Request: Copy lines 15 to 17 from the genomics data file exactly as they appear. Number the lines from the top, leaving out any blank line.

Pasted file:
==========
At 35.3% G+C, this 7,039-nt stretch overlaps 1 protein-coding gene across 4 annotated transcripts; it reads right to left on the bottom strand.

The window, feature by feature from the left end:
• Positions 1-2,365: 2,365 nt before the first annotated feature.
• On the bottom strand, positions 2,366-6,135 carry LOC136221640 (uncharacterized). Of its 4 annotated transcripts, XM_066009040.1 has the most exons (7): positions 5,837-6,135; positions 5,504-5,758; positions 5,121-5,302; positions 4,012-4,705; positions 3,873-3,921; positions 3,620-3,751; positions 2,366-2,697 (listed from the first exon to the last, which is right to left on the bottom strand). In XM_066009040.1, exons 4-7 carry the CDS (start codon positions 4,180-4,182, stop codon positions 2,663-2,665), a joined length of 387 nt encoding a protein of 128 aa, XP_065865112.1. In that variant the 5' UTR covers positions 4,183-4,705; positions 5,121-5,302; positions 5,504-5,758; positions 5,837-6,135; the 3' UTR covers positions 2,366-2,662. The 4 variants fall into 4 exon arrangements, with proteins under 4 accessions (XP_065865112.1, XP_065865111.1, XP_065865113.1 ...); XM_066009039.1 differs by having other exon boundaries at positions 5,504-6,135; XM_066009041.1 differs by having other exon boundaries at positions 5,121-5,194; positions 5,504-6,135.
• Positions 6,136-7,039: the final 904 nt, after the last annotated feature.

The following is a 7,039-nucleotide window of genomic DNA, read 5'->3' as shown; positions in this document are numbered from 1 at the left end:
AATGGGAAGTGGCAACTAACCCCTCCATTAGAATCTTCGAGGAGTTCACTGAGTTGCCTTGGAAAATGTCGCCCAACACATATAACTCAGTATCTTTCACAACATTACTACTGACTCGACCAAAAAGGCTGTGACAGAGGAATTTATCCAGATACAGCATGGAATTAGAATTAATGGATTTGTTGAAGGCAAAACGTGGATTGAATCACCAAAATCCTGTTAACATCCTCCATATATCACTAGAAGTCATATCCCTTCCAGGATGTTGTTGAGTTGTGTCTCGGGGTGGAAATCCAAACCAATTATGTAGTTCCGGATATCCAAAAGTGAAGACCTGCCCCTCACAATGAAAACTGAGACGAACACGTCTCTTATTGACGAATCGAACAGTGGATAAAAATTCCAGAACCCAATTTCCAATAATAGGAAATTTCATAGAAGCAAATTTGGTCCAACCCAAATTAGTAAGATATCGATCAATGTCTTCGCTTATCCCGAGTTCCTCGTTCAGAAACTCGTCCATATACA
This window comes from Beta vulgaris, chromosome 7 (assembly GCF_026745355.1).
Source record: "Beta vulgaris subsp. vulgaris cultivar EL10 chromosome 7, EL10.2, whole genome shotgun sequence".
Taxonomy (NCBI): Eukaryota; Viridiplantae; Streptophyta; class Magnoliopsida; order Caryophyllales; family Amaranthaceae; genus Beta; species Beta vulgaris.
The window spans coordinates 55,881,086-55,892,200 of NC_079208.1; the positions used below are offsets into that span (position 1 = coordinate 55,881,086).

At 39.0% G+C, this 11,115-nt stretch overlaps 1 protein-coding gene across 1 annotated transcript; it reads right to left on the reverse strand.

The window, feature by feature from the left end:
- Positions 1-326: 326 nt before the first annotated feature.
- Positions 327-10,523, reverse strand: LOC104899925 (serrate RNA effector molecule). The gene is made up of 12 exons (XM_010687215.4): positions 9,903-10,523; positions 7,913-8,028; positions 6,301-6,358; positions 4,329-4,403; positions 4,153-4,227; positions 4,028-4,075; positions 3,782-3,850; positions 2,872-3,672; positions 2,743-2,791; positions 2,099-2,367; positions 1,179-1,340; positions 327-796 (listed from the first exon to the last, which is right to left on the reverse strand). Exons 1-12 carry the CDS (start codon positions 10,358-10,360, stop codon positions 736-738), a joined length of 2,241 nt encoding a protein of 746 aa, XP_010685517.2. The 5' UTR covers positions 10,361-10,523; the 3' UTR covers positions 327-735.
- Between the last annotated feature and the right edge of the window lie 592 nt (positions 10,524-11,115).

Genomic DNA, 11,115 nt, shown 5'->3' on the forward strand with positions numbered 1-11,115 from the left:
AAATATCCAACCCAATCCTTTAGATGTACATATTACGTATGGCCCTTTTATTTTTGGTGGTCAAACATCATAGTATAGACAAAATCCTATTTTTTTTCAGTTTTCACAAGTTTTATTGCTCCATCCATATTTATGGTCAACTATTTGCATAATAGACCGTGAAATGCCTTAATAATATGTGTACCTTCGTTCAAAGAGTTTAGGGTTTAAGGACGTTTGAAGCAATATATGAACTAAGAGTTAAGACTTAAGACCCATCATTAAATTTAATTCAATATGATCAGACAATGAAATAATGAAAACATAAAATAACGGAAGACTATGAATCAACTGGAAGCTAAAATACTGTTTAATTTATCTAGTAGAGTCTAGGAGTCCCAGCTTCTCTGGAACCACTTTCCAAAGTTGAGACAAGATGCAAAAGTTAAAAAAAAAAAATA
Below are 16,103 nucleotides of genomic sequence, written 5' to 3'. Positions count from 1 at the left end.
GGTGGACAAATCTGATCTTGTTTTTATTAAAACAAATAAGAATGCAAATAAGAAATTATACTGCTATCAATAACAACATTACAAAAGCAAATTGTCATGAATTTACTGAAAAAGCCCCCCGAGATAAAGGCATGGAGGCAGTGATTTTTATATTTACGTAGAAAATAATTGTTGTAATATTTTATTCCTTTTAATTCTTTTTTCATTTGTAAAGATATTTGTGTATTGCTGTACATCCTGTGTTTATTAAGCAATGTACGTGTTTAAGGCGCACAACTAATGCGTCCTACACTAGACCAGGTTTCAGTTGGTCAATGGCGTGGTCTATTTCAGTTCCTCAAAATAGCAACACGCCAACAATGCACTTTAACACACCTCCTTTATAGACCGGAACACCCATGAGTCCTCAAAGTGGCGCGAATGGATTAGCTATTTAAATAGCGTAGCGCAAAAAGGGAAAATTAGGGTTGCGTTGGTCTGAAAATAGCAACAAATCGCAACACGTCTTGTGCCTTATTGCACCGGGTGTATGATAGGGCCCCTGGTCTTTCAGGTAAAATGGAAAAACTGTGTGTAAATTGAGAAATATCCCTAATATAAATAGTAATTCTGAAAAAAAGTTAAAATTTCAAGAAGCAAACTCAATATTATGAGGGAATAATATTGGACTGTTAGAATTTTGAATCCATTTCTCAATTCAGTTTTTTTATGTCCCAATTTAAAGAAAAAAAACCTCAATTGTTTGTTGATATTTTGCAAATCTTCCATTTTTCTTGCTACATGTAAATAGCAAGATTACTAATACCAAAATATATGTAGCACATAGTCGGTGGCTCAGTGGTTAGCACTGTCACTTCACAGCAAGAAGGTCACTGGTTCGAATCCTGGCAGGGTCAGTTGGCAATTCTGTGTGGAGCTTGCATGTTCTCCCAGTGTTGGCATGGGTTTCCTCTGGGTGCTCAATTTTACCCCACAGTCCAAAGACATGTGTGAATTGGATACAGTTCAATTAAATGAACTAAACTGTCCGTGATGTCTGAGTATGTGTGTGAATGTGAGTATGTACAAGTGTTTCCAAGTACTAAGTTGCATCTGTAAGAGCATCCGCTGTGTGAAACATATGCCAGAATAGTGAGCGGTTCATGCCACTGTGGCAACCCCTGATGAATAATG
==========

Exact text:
- Positions 327-10,523, reverse strand: LOC104899925 (serrate RNA effector molecule). The gene is made up of 12 exons (XM_010687215.4): positions 9,903-10,523; positions 7,913-8,028; positions 6,301-6,358; positions 4,329-4,403; positions 4,153-4,227; positions 4,028-4,075; positions 3,782-3,850; positions 2,872-3,672; positions 2,743-2,791; positions 2,099-2,367; positions 1,179-1,340; positions 327-796 (listed from the first exon to the last, which is right to left on the reverse strand). Exons 1-12 carry the CDS (start codon positions 10,358-10,360, stop codon positions 736-738), a joined length of 2,241 nt encoding a protein of 746 aa, XP_010685517.2. The 5' UTR covers positions 10,361-10,523; the 3' UTR covers positions 327-735.
- Between the last annotated feature and the right edge of the window lie 592 nt (positions 10,524-11,115).

Genomic DNA, 11,115 nt, shown 5'->3' on the forward strand with positions numbered 1-11,115 from the left: